Ari Tuononen (Aalto University) is researching rubber-ice friction. The rolling resistance of tyres can account for one-third of the total fuel consumption of vehicles. Tuononen’s project concentrates on studying the friction process on ice. Ice friction is a complex phenomenon, because the roughness of the ice and the meltwater layer between the slider and the ice evolve during the sliding process. Tuononen proposes that rubber-ice friction can be described with a novel dynamic and fractal surface roughness theory, which is coupled with a multi-scale rubber energy dissipation theory.
Anu Kankainen (University of Jyväskylä) studies exotic nuclei in order to understand the origin of elements in the Universe. She will measure new data on exotic nuclei relevant for nuclear astrophysics using complementary techniques and facilities. Unique experiments on proton capture cross-sections will be performed at the first online storage ring facility TSR at HIE-ISOLDE, CERN. Since elemental abundances in the Universe are very sensitive to nuclear properties, such as masses, the gathered data will make modelling of the astrophysical processes more reliable. The astrophysical impact of the results will be studied in collaboration with leading nuclear astrophysicists at the Joint Institute for Nuclear Astrophysics, USA. The results will increase our understanding of the studied astrophysical scenarios, and thus, the origin of elements in the Universe.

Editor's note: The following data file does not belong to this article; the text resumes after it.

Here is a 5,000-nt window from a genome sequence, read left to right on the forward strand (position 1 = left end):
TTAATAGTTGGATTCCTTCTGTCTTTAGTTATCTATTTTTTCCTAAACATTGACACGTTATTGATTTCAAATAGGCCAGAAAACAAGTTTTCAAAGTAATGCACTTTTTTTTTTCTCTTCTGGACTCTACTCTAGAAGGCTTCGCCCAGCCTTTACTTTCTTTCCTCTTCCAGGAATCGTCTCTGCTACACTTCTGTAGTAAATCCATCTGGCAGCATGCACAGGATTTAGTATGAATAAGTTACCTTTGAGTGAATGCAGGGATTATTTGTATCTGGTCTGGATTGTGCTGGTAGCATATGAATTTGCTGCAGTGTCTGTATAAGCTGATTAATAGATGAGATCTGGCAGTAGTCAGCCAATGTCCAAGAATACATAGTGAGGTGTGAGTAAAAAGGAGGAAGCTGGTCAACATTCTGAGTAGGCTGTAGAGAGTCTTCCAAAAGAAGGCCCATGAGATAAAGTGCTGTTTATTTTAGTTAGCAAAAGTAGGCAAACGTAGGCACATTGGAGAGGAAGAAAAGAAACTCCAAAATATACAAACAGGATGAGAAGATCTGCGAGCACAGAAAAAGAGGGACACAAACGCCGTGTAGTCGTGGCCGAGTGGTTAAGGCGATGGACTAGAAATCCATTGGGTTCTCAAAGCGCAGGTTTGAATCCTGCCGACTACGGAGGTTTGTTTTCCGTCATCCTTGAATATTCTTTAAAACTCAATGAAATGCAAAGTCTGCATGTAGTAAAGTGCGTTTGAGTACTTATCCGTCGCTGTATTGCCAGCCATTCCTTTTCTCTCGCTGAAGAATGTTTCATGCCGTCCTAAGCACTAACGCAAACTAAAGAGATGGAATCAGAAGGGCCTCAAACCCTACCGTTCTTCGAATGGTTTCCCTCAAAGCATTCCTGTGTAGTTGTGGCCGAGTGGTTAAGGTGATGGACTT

- Science Adviser Maaria Lehtinen, tel. +358 295 335 061, firstname.lastname(at)aka.fi
- Science Adviser Antti Väihkönen, tel. +358 295 335 140, firstname.lastname(at)aka.fi
Academy Research Fellows:
- Science Adviser Jan Bäckman, tel. +358 295 335 010, firstname.lastname(at)aka.fi
Academy of Finland Communications
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tel. +358 295 335 131